Lesson Retirement Policy
The Programming Historian editors do their best to maintain lessons as minor issues inevitably arise.
However, as time passes, changes to either the underlying technologies or principles used by a given lesson can become so substantial that users will no longer be able to successfully complete the lesson.
In these situations, the Programming Historian editorial team may decide to “retire” a lesson: keeping the page published, but removing it from our directory of active lessons and adding a warning to the top of the page noting that not all elements of the lesson may be working as originally intended.
We do not retire lessons lightly.
If the editorial team begins to receive reports about problems with a lesson, we will investigate the problem and take steps to address it.
Often, we will decide it is not necessary to retire the lesson:
- In cases where minor fixes are easily done, such as correcting the formatting of a lesson, or changing one or two broken URLs, we will generally do so.
- In cases where new methods for a task have emerged that may be preferred to the methods discussed in a lesson, but the original technology for a lesson still works and is available, we will not retire the lesson. The lesson may still prove a useful learning tool and a snapshot into the techniques of digital history when it was published
However, if it is clear that systemic changes to text, code, and/or figures are necessary, and that such changes are of a scale that would require complete re-testing of the entire lesson, then we will open a public issue to discuss the possibility of retiring the lesson between all the members of the editorial team.
In cases where members of the editorial team, or members of the larger community, are willing and able to volunteer their expertise, we may create an updated lesson derived from the original.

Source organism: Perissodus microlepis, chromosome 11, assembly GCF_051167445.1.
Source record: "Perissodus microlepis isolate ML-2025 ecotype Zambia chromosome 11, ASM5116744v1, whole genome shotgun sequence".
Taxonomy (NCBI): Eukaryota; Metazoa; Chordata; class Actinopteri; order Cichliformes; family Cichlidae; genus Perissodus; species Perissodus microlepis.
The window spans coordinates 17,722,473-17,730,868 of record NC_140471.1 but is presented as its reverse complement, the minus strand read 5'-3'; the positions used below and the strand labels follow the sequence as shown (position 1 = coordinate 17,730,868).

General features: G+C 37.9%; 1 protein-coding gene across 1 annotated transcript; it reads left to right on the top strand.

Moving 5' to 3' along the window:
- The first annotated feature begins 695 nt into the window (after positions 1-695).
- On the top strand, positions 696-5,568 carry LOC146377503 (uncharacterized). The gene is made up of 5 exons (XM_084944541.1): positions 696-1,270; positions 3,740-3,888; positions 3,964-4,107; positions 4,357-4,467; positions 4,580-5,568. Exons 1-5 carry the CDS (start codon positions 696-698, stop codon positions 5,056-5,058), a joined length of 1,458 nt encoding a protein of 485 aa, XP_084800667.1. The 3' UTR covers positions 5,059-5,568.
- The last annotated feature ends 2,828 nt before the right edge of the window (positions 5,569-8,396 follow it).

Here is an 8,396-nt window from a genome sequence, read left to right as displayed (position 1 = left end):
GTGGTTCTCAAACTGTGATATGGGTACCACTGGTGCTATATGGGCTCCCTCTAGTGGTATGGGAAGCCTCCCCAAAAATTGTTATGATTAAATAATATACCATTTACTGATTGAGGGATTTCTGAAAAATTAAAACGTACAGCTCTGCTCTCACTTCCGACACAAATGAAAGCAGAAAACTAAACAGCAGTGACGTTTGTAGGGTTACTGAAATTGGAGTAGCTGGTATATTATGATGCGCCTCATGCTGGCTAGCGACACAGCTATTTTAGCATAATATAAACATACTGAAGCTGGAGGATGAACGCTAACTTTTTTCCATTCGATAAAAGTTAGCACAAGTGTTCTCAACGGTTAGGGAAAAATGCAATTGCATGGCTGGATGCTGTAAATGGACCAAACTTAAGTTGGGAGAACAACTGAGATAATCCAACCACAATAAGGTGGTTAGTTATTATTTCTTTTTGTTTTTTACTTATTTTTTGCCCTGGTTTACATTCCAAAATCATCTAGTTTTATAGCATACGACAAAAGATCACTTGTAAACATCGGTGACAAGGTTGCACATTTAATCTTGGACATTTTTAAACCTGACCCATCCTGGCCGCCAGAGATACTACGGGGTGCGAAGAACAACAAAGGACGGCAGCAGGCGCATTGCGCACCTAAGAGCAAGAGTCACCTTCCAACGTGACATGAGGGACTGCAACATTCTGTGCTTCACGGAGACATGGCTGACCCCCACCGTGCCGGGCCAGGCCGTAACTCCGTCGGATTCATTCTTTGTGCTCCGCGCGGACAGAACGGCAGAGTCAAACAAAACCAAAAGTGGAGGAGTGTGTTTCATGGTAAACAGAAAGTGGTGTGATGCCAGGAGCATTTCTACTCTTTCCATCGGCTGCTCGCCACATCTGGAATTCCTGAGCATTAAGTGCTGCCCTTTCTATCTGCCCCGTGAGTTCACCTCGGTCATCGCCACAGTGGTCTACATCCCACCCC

In accordance with our CC-BY licensing, this derivative will conspicuously attribute the creator of the original lesson, as well as the names of any contributors who aided in the production of the new lesson.
Whether or not a new derivative is created, the following steps will be taken with the retired lesson:
The lesson will be moved from
https://programminghistorian.org/lesson/retired/LESSON-TITLE. A redirect will be established, so any links to the original URL will seamlessly point the user to the new URL.
Once retired, the lesson will no longer appear in the directory of lessons, and it will be removed from the Twitter announcement stream. In order to remove it from the Twitter stream, editors should consult the Programming Historian Wiki.
The following announcement will be added to the top of the retired lesson:
The Programming Historian editors do their best to maintain lessons as minor issues inevitably arise. However, since publication, changes to either the underlying technologies or principles used by this lesson have been substantial, to the point where the editors have decided not to further update it. The lesson may still prove a useful learning tool and a snapshot into the techniques of digital history when it was published, but we cannot guarantee all elements will continue to work as intended.
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